The Philadelphia School District, with the drafting and acceptance of two resolutions at its meeting this week, has taken two steps to further distance itself from the era of former superintendent Arlene Ackerman.
The School Reform Commission unanimously accepted both resolutions — one confirming the hire of Dr. William R. Hite Jr. as the next superintendent of the district, and another that extends the contract of Chief Recovery Officer Thomas Knudsen through the last week of November. Hite’s first day will be Oct. 1, but will consult the district on related matters before he officially takes his office.
Hite reveled in the “passion shown by stakeholders” during a series of town hall-style meetings that preceded his decision to come here from the Prince Georges County Public School system.
“That passion was unlike anything I’ve ever seen before, and it was all about creating better education environments for the students,” Hite said. “That inspired me and made me more excited about the opportunity.”
Hite also said the district was “ripe for reform because there are budgetary challenges forcing the district to look at the ways it does business.”
“These things can no longer be taken for granted — how we structure programs, offer support and make sure great teachers are in front of the students,” Hite said, promising to leave Philadelphia’s school district a better place than he found it. “
The school district has released the terms of Hite’s contract on its website, www.phila.k12.pa.us.
Hite’s base salary of $300,000 — $50,000 less than that of Ackerman — runs through August 2017, and aside from serving as superintendent, Hite will also assume School Reform Commission treasurer and secretary duties. In addition, Hite will become the acting executive director of the Intermediate Unit until a permanent replacement can be found.
In a further break from the Ackerman era, the language of Hite’s contract offers more SRC oversight, which in theory will lead to quicker problem-solving and identification of various school-related trends. The new oversight, however, will not impinge on Hite’s ability to mold the district.
“The SRC, individually and collectively, agree that they will promptly refer to the Superintendent any and all criticism, complaints, suggestions, communications or comments regarding the Superintendent’s performance of his duties for review, investigation and recommendation,” read, in part, the details of Hit’s contract. “Individual members of the SRC will not give direction to the Superintendent regarding the management of the School District, unless acting on behalf of the SRC.
“The Superintendent agrees that he will communicate, confer, and consult on a regular basis with the SRC so as to effectuate his responsibilities.”
Hite’s contract also spells out exactly what is to happen if either Hite or the school district decide to part ways — and what’s to be done if Hite proves inadequate and must be fired. In essence, both parties can mutually walk away at any time.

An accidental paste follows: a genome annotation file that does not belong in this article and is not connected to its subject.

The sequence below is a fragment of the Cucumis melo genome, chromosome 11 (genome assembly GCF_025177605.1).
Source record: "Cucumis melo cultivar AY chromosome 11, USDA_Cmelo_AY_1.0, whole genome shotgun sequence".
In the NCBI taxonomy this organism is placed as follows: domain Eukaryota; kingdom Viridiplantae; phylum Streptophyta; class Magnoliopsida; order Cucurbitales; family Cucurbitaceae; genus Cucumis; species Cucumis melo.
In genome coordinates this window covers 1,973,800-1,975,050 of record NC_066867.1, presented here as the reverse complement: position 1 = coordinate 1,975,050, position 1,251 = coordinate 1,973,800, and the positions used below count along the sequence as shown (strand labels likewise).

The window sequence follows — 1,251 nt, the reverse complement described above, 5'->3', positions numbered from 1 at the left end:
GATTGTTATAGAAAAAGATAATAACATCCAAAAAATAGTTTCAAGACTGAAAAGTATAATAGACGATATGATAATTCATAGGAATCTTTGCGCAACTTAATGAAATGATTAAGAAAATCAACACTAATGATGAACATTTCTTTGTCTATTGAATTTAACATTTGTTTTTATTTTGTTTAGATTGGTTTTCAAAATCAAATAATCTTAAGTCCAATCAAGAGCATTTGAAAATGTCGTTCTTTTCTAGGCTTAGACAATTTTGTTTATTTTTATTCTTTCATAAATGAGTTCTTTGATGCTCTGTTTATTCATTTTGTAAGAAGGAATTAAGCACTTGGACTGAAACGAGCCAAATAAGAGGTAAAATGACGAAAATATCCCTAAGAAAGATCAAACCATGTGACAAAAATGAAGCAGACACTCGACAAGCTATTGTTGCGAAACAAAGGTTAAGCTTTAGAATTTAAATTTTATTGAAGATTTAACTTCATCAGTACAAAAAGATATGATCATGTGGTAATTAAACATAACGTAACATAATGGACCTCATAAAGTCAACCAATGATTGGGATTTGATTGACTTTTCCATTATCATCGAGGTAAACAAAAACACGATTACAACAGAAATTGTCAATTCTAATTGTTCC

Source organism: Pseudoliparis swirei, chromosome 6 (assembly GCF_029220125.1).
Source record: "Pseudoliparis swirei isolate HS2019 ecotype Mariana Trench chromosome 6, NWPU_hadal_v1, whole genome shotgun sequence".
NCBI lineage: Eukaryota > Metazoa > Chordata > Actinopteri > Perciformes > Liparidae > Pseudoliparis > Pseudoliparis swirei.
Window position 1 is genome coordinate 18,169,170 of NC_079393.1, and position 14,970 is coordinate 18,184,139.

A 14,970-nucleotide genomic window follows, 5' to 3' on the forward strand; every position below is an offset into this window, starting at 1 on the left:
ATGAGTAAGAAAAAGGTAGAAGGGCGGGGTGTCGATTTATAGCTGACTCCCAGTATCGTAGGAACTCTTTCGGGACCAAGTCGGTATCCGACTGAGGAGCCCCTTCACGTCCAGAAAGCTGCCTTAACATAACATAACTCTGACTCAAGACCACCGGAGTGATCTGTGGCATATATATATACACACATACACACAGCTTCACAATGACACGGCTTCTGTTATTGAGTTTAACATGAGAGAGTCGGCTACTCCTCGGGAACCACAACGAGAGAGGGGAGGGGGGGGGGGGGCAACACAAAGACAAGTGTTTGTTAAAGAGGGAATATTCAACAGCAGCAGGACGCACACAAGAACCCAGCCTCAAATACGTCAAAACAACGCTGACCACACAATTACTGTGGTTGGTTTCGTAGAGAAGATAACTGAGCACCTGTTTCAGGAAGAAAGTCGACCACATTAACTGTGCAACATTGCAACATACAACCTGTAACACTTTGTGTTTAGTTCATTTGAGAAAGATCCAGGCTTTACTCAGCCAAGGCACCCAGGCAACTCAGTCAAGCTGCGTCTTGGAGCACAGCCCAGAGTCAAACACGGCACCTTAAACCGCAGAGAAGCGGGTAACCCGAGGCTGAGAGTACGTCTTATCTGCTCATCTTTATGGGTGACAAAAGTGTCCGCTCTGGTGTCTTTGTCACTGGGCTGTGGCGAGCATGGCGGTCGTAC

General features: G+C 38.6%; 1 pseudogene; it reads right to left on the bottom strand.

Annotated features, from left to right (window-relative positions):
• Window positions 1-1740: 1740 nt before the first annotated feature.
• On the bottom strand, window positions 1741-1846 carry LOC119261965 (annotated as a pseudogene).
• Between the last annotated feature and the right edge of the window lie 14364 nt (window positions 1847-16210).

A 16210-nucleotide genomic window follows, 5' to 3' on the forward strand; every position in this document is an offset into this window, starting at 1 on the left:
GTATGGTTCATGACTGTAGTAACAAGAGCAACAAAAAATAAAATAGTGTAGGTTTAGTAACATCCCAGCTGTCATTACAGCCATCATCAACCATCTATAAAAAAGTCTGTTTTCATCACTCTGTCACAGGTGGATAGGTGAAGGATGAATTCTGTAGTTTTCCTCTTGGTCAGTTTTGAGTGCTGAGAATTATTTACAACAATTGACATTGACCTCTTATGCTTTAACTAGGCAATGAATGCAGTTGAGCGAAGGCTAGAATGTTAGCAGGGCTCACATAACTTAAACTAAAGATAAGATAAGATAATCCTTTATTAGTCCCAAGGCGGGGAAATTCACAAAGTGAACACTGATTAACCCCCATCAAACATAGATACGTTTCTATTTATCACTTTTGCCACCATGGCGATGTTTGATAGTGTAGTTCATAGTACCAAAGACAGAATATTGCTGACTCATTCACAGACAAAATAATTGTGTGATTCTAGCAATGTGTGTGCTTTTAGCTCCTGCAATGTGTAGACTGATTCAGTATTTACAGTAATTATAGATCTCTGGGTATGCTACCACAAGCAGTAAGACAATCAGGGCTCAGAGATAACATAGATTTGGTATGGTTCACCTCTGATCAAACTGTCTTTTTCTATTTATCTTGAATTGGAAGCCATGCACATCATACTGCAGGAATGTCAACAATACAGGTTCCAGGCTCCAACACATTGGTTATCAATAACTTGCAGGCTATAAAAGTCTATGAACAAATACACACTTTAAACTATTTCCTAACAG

“In the event of [just cause] termination, the School District shall be required to pay Dr. Hite any salary, reimbursements, other payments and benefits due and owing through the effective date of the termination, “ read the termination clause in Hite’s contract. “But Dr. Hite shall not be entitled to receive any further salary payments, contributions or other benefits accruing after the effective date of termination.”
The SRC holds the right to release Hite if called for by majority vote by the SRC members; if that were to happen, Hite would be due his full annual salary. Hite, if he were to leave the district under amicable terms, would have to give 90 days’ advance notice; after those 90 days, Hite will not receive any further pay.
School district officials and SRC Chairman Pedro Ramos were unavailable for comment about the contract, and City Controller Allan Butkovitz hadn’t returned calls for comment by Tribune deadline.
In terms of pay, Knudsen will be paid $27,000 monthly through November, while assuming the role of chief financial officer. Once Hite assumes office, Knudsen’s pay will decrease to $22,500.
“In addition … Mr. Knudsen shall continue to serve as Acting Superintendent and Acting Executive Director of Philadelphia Intermediate Unit No. 26 and Acting Chief Financial Officer and Acting Chief Business Officer of the School District and Acting Executive Director of Intermediate Unit No. 26,” read the ratified resolution, “until such time as Dr. William R. Hite, Jr. assumes his full-time duties and responsibilities as Superintendent and as Acting Executive Director of Philadelphia Intermediate Unit No. 26.”
For Hite, however, the concern lies with the work before him, not the contract he just signed.
“We create a structure that allows for a low of engagement and involvement across multiple communities. Community engagement is a critical part of the work — not just going out and telling people what we can do next, but really talking very passionate and in depth about that. Also extend to people the same information we have,” Hite said. “I also want to send a message to students and employees; I appreciate your sacrifice and patience and I assure you better days are ahead.”